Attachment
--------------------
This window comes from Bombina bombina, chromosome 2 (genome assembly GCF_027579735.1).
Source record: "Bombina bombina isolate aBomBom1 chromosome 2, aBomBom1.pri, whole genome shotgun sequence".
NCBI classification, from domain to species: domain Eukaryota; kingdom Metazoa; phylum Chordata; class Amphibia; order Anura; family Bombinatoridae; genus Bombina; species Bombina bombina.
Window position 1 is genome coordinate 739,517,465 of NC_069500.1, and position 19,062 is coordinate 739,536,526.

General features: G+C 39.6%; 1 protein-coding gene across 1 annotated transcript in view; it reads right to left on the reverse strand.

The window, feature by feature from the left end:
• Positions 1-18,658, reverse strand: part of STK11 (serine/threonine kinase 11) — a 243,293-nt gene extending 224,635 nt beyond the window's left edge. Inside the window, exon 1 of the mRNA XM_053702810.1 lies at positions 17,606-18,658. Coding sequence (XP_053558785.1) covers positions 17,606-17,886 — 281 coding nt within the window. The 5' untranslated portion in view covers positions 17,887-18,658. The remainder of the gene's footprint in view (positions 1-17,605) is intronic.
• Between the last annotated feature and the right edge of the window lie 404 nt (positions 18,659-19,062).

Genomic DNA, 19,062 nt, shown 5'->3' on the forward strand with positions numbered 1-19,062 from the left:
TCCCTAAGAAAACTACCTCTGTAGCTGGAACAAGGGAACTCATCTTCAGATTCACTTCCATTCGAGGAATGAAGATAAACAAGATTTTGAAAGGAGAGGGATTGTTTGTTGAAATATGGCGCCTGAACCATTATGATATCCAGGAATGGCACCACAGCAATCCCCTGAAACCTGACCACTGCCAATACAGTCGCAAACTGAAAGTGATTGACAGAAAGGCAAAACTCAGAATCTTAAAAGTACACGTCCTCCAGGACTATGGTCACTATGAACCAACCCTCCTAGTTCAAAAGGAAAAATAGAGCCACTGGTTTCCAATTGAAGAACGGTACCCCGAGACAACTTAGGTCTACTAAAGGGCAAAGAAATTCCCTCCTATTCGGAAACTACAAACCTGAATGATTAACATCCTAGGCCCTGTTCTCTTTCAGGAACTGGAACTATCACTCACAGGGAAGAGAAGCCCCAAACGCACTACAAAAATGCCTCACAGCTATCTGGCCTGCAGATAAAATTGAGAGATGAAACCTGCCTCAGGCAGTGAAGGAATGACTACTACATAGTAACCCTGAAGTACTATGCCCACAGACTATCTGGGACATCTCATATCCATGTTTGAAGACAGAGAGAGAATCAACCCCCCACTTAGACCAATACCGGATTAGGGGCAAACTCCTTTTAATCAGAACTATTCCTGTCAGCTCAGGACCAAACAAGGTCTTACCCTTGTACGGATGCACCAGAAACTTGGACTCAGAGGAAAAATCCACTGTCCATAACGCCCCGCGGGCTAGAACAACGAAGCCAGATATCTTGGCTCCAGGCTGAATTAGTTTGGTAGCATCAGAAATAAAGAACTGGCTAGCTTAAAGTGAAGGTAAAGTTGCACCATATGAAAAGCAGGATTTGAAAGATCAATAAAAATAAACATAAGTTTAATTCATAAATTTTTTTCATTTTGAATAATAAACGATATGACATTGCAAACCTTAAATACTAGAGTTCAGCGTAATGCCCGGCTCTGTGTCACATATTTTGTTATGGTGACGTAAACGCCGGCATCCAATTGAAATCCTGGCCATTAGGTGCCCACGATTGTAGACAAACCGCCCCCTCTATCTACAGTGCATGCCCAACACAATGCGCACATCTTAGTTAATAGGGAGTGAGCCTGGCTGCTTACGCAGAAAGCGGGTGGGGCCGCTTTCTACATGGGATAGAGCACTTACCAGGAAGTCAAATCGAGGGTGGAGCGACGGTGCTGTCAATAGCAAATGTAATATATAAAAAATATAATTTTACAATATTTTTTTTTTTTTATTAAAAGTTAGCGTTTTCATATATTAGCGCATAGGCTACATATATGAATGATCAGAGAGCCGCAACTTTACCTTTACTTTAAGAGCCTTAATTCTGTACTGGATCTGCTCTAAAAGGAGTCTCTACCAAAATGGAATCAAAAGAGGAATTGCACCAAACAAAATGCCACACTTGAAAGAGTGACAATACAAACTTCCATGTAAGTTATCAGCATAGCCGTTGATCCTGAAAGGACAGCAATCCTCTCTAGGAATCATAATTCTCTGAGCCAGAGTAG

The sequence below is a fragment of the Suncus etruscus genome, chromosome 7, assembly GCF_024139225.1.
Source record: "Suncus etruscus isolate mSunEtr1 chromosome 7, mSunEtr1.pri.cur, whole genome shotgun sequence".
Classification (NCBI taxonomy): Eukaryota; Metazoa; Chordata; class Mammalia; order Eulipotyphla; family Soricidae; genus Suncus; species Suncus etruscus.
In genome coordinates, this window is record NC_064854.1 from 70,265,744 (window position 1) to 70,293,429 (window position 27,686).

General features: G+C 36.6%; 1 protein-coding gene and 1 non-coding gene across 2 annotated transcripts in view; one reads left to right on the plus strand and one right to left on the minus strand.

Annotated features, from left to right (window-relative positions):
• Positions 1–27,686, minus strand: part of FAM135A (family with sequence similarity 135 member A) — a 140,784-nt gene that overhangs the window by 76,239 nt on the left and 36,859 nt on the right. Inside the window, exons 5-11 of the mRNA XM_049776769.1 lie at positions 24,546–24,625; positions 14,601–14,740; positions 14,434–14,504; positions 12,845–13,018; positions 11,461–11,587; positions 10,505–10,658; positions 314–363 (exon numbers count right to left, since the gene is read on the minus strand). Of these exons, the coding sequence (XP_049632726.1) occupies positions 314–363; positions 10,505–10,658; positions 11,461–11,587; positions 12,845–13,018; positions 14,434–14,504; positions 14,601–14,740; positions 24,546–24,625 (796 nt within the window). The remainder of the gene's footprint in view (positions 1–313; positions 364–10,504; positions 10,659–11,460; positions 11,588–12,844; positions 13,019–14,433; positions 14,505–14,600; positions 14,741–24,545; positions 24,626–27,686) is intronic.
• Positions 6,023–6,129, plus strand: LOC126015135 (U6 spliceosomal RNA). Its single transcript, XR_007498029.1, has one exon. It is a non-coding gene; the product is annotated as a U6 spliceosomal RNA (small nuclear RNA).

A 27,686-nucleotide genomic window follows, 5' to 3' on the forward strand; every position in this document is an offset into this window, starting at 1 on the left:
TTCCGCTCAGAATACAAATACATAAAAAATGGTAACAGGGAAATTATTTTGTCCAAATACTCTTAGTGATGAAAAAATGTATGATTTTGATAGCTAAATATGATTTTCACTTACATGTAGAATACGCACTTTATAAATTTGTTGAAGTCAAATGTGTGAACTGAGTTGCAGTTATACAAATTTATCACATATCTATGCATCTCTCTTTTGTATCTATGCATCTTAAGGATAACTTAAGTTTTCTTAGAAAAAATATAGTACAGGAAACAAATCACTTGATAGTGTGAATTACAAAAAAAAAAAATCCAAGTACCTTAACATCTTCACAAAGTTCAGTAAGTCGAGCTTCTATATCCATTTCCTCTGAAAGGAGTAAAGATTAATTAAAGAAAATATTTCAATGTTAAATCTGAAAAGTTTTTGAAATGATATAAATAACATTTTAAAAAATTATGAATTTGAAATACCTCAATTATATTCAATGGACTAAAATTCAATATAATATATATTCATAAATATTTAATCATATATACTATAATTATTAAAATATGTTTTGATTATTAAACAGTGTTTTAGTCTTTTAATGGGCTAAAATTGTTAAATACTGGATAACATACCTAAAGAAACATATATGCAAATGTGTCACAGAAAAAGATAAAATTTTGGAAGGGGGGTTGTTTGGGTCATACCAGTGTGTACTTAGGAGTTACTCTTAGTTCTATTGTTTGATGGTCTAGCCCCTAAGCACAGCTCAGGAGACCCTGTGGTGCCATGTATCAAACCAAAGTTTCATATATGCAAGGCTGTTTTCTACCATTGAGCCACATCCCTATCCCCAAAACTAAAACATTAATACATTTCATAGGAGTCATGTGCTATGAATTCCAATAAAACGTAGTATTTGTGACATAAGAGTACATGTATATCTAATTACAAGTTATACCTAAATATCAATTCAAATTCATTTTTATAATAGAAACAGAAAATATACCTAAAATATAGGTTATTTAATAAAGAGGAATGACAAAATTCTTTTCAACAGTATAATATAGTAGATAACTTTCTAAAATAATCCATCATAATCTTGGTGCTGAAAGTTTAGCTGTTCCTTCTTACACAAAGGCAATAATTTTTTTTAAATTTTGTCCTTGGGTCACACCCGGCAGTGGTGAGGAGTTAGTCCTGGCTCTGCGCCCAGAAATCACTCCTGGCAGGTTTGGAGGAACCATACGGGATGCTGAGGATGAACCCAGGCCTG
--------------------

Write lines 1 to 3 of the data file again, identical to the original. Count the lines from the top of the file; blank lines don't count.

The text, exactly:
This window comes from Bombina bombina, chromosome 2 (genome assembly GCF_027579735.1).
Source record: "Bombina bombina isolate aBomBom1 chromosome 2, aBomBom1.pri, whole genome shotgun sequence".
NCBI classification, from domain to species: domain Eukaryota; kingdom Metazoa; phylum Chordata; class Amphibia; order Anura; family Bombinatoridae; genus Bombina; species Bombina bombina.